World Journal of Dentistry

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VOLUME 10 , ISSUE 1 ( January-February, 2019 ) > List of Articles

ORIGINAL RESEARCH

Beverage Influence on Direct Restorations

Ali AR Al-Shekhli, Isra'a AA Aubi

Keywords : Beverages, Compomer, Composite, Microhardness and soft drinks

Citation Information : Al-Shekhli AA, Aubi IA. Beverage Influence on Direct Restorations. World J Dent 2019; 10 (1):52-57.

DOI: 10.5005/jp-journals-10015-1602

License: CC BY-NC 4.0

Published Online: 01-02-2019

Copyright Statement:  Copyright © 2019; The Author(s).


Abstract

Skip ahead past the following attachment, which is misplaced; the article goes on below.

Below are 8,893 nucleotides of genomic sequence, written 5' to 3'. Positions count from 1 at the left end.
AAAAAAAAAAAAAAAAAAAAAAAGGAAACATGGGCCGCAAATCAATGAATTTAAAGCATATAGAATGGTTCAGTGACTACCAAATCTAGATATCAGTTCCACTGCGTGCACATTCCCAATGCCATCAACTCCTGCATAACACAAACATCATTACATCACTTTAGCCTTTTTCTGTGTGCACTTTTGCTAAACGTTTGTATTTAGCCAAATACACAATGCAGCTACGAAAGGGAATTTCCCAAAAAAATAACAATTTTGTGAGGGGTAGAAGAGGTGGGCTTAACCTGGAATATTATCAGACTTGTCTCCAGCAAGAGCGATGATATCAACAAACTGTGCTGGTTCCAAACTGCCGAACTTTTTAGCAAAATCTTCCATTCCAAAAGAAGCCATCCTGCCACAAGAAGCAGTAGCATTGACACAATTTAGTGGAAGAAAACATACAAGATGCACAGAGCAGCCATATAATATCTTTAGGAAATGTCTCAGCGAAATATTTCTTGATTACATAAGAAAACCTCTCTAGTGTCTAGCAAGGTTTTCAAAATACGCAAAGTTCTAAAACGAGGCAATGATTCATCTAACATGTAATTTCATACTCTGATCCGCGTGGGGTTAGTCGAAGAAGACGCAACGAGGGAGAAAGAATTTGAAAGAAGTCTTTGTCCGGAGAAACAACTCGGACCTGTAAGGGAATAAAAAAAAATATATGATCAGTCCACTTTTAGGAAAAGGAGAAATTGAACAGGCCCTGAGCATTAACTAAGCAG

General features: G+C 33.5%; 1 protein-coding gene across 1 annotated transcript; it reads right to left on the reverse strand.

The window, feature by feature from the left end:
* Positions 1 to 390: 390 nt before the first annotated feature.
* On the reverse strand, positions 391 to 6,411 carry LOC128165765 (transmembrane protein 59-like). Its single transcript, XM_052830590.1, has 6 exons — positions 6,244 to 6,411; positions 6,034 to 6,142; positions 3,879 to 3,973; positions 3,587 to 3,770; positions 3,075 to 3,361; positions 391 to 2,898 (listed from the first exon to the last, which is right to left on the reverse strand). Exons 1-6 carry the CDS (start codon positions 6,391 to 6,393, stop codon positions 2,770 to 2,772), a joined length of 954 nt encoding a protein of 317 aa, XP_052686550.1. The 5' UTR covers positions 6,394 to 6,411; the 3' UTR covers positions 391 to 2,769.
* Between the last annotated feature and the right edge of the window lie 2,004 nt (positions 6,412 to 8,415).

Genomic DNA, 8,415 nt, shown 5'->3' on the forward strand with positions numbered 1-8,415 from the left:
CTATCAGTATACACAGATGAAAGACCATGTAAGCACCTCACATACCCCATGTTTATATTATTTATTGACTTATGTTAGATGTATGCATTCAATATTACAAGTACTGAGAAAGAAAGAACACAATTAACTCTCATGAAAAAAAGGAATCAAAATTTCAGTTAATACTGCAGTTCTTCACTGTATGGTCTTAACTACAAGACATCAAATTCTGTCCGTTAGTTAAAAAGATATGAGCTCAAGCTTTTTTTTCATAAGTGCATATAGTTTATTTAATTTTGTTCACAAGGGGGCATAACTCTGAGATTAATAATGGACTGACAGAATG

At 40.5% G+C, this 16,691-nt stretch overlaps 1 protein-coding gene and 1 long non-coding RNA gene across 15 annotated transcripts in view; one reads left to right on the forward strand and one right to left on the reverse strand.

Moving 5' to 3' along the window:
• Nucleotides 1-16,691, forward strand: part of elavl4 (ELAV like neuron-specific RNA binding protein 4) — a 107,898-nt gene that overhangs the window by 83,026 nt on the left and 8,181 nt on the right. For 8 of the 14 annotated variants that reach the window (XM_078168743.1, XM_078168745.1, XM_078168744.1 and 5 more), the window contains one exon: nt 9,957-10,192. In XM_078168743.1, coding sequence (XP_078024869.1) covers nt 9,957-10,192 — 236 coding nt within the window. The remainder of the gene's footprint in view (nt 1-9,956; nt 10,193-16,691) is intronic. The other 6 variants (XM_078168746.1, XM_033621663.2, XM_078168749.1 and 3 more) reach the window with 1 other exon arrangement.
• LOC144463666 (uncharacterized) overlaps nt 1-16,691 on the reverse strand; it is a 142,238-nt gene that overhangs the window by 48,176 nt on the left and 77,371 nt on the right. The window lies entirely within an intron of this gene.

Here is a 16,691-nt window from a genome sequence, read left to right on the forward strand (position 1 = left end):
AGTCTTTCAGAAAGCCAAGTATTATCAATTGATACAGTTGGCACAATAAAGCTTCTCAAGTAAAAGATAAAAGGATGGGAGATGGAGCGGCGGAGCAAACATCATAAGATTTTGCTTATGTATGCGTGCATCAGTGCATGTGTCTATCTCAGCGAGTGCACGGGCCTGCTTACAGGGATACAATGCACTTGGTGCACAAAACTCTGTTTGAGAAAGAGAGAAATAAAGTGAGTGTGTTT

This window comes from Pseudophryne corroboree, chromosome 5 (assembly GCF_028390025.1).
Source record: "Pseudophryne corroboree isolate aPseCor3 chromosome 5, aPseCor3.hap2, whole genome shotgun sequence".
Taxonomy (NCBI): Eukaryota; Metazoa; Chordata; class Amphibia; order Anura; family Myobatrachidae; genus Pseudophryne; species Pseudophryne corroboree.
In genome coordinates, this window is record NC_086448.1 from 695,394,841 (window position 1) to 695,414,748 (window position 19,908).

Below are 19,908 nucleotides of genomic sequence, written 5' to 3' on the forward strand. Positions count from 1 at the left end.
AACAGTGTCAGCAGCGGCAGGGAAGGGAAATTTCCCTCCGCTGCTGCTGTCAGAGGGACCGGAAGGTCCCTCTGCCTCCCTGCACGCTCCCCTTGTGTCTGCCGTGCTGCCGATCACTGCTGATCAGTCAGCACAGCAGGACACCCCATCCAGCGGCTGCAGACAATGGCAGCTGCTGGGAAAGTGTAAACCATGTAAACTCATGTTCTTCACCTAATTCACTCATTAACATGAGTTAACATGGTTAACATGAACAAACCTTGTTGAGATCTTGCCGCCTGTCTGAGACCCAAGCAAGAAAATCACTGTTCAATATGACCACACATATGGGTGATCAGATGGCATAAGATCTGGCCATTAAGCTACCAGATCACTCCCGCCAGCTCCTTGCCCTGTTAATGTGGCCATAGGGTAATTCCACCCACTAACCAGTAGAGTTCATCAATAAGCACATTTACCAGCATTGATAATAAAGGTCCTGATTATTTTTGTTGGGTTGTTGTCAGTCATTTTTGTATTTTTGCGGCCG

Aim: The aim of this study was to evaluate and compare the beverages effect on the microhardness of composite and compomer direct restorative materials in comparison with mineral water. Materials and methods: Two types of direct restorative materials of A3 shade were selected for this study: Composan Bio-esthetic Nano-ceram Composite (PROMEDICA) and Composan compomer (PROMEDICA). Forty specimens were prepared from each restorative material (total number of specimens were 80). Each specimen was prepared by compressing a sufficient amount of material into a mold of 4 mm in diameter and 2 mm in thickness by two glass slides with acetate celluloid strip in between and curing the specimen for 20 seconds from only the top surface by making the curing tip in intimate contact with the acetate celluloid strips covering the composite and compomer surface with LED Woodpacker light curing unit. The top and bottom surfaces were divided into two halves: 1st half was subjected to microhardness testing before immersion, while microhardness testing was performed on the 2nd half after immersion in beverages. PH values were recorded for each beverage solution with pH meter (Mettler Toledo, Canada). Vickers microhardness testing was performed with a microhardness tester (Microhardness tester FM-800, Future-Tech, Japan) at 300 g load and 15 seconds according to ISO 4049 for both top and bottom surfaces by making three indentations and considering the mean micro-hardness value for each surface to be the Vickers hardness number for that surface. Three types of beverages were used in the study (Coca Cola, orange juice, Red Bull) and a fourth immersion solution of mineral water was used as a control group. The 80 specimens were immersed for 30 days at 37°C. The immersion solutions were replaced in a daily manner. After immersion, the composite and compomer specimens were incubated in distilled water at 37°C for 24 hours before the microhardness testing.   Data were statistically analyzed before and after immersion of the 80 specimens using mean, standard deviation, one way ANOVA and t-test at a 5% level of significance. Results: One-way analysis of variance (ANOVA) for VHN composite top, bottom, and compomer top, bottom revealed that there was a statistically significant difference (p ≤ 0.05). t-tests comparing all the groups before and after immersion showed that there were statistically significant differences (p ≤ 0.05) in all groups being tested in this study. pH values for all the solutions were recorded as the followings: pH for Cola was 1.87, orange juice was 2.63, Red Bull was 2.55 and for water was 6.96. Conclusion: (a) All the beverages being tested including mineral water groups significantly resulted in general microhardness reduction; (b) Compomers tops and bottoms displayed a significantly general lower hardness values than composite restorative materials before and after immersion; (c) Composites showed higher differences in microhardness values than compomers in all the beverages when microhardness values were being compared before and after immersion; (d) Water sorption was the major factor affecting the microhardness rather than the acidic component of the different beverages used in the study; (e) Orange juice was significantly the highest beverage in microhardness reduction of both restorative materials. Clinical significance: Beverages contain chemical components and their acidic nature or water content might affect the hardness of direct restorative materials that might lead to the degradation at the matrix/filler interface by acid attack and consequently a negative effect on the general performance of the affected restoration in oral service.


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